Hacker sells 91 million Tokopedia accounts, cracked passwords shared

A hacker is selling a database containing the information of 91 million Tokopedia accounts on a dark web market for as little as $5,000. Other threat actors have already started to crack passwords and share them online.

Tokopedia is Indonesia’s largest online store, with 4,700 employees and over 90 million active users.

This weekend, data breach monitoring and cybersecurity intelligence firm Under the Breach discovered that a hacker was offering the account information for 15 million Tokopedia users on an online hacker forum.

To access this data, forum users would need to spend eight site ‘credits’, which costs approximately €2.13.

The hacker claims that this data was a small subset of a more substantial 91 million user dump stolen from Tokopedia during a March 2020 hack.

Soon after the smaller subset was released on the hacker forum, the same hacker began selling the full 91 million user database on an online criminal marketplace for as little $5,000. At the time of this writing, the database has been sold two times.

91 million Tokopedia users being sold online
91 million Tokopedia users being sold online

From a sample of the leaked data shared with BleepingComputer by Under the Breach, the dump was for a PostgreSQL database that contains many fields for personal user data, but only a small subset actually contain information.

The most serious of the exposed data consists of a user’s email address, full name, birth date, and hashed user passwords. Some of the exposed accounts also have their mobile device’s Mobile Station International Subscriber Directory Number (MSISDN) listed.

Image of redacted PostgreSQL database
Image of redacted PostgreSQL database

While Tokopedia has not made an official announcement about this breach, Tokopedia has told Under the Breach that they are investigating the situation.

Reuters was also told by the online retailer that they detected an attempt to steal data from the company.

“We found that there had been an attempt to steal data from Tokopedia users,” a spokesman told Reuters.

BleepingComputer has contacted Tokopedia but has not received a response as of yet.

Hackers start to offer dehashed passwords

Under the Breach has told BleepingComputer that threat actors have already started to share over 200,000 user names and their associated dehashed, or cracked, passwords on hacking forums.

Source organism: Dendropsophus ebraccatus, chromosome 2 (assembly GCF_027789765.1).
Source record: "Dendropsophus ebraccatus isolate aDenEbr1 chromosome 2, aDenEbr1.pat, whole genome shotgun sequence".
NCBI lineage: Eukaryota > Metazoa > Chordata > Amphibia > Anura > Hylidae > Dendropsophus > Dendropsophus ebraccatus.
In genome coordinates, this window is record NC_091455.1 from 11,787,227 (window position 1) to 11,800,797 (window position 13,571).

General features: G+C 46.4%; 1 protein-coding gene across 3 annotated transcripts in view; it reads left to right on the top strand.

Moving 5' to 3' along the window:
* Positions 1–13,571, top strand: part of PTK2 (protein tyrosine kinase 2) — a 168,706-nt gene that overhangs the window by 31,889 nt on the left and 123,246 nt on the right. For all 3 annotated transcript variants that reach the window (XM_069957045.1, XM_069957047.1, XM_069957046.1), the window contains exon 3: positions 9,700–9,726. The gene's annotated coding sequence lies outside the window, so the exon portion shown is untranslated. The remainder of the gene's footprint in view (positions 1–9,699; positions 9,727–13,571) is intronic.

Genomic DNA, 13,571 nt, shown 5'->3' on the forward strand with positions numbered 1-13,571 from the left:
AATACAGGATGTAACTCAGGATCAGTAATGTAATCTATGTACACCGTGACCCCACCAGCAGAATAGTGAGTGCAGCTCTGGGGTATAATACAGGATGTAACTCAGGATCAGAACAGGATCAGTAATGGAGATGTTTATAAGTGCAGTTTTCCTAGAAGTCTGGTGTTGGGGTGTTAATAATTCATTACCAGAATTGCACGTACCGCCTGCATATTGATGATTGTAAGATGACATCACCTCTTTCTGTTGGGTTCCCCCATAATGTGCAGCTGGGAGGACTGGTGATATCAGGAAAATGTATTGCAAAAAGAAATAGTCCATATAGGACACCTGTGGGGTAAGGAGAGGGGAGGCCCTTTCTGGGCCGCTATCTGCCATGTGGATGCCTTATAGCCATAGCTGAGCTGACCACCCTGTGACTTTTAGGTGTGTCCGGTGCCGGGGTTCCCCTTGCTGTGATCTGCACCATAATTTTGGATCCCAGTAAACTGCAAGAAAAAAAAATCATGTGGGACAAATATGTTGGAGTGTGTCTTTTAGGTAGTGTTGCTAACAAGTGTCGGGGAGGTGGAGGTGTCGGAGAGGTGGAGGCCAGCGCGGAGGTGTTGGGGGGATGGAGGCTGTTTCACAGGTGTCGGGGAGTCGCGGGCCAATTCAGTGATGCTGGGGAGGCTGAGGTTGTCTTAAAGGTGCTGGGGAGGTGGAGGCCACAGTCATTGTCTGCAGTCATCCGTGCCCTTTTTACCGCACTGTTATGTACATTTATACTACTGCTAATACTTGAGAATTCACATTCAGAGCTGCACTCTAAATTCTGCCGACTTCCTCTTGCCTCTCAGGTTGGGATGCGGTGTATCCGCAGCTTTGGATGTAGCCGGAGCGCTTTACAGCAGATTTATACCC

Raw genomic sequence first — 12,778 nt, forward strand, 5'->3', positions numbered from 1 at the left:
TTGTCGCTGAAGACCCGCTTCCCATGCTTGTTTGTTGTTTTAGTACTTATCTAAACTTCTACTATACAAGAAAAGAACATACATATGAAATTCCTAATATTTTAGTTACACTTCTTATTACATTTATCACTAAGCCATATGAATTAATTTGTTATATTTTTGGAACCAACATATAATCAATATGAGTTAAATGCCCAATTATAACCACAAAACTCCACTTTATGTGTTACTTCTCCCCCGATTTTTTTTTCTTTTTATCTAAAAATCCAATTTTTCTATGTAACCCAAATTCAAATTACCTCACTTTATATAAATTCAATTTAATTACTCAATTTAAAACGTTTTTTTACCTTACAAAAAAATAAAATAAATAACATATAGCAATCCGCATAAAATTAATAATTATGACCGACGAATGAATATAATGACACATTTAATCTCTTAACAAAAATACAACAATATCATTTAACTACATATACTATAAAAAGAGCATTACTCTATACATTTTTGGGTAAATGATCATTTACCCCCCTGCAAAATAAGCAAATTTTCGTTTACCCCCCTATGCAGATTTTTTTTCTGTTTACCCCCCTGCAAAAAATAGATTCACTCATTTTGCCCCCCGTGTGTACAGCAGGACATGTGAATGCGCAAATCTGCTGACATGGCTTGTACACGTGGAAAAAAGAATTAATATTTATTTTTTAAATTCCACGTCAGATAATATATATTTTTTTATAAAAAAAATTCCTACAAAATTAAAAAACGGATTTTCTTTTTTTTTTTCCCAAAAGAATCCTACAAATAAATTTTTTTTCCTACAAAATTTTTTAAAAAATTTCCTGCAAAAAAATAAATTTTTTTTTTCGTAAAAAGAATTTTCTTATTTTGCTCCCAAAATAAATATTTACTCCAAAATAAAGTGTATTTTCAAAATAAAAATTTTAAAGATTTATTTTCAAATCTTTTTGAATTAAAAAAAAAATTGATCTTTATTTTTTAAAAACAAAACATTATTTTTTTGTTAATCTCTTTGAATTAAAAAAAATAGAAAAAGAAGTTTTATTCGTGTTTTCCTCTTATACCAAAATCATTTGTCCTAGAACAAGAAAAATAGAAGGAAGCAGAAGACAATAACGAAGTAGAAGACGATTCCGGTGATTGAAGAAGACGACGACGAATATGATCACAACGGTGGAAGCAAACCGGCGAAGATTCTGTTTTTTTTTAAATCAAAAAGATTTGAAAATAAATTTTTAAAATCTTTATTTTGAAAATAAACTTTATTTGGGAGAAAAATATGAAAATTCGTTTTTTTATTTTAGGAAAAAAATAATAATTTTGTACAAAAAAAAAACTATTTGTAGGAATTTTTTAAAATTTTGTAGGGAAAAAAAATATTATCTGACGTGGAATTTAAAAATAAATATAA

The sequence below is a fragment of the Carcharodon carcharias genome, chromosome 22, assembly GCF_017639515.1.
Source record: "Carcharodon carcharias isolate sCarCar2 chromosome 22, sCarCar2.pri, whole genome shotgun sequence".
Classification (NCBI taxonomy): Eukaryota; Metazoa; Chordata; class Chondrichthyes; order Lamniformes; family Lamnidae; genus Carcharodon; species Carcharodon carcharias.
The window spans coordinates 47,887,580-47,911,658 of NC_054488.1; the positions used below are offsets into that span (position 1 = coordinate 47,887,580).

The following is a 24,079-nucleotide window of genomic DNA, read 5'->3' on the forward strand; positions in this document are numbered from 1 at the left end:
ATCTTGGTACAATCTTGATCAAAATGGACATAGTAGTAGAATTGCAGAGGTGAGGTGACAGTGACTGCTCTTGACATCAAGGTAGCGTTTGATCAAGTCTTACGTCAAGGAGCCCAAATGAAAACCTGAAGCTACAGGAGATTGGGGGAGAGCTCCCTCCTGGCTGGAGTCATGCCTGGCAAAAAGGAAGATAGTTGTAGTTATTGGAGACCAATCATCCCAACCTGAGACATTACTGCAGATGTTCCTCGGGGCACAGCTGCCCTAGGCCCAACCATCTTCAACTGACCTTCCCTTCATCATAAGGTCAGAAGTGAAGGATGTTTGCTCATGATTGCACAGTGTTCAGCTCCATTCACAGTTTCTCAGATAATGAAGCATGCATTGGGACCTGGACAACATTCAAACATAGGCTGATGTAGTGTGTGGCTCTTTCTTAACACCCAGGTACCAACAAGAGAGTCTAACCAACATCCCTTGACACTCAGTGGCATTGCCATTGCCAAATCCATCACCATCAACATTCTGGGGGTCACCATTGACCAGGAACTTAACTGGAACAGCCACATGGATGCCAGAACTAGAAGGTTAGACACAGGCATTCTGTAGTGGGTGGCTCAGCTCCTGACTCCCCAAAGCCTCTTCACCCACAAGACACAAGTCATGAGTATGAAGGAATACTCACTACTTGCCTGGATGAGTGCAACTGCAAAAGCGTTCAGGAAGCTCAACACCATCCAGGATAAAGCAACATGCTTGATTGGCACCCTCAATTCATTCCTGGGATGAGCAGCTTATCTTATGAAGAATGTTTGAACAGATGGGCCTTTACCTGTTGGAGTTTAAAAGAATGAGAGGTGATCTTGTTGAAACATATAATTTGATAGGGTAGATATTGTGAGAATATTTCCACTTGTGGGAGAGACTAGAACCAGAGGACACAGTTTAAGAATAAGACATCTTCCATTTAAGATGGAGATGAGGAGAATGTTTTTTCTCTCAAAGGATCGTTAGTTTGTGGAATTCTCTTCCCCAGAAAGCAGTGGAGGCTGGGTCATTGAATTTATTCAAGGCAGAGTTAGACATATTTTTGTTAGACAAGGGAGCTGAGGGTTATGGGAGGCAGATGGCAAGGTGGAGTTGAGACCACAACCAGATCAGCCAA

These dehashed accounts are being shared for free to use who simply reply to the forum topic or who have upgraded accounts on the forum.

Cybersecurity intelligence firm Cyble has also told BleepingCompter that they are aware of threat actors who claim to be selling a list of millions of Tokopedia usernames and their associated dehashed, or cracked, passwords for just $8,000.

Cyble believes the database has been privately circulating since April, and now that it is publicly leaked, the threat actor decided to sell their dehashed account list before others release it.

BleepingComputer has not been able to independently confirm if these are legitimate dehashed accounts or if the threat actor is trying to pull a money grab scam.

Cyble has stated that they acquired the Tokopedia database and users can check if their account has been exposed via Cyble’s data breach monitoring platform amibreached.com.

All Tokopedia users should make the assumption that if their passwords is not dehashed already, it may be in the future, and should immediately change their password to a unique one only used at that site.

For any other site that the same password was used, it should be changed to a unique one there as well.

Finally, all users who were exposed by this data breach should be on the lookout for targeted phishing attacks that utilize the information from this data dump.

Kent

Next Post

Georgia Tech researcher pays a high price for mismanaging an NSF grant | Science

Mon May 4 , 2020
Health researcher Eva Lee has jeopardized her academic career by providing false information on funding reports to the National Science Foundation. VILLAR LOPEZ/EFE/Newscom By Jeffrey MervisApr. 29, 2020 , 5:40 PM When it comes to her research, Eva Lee sweats the details. The Georgia Institute of Technology engineering professor “is […]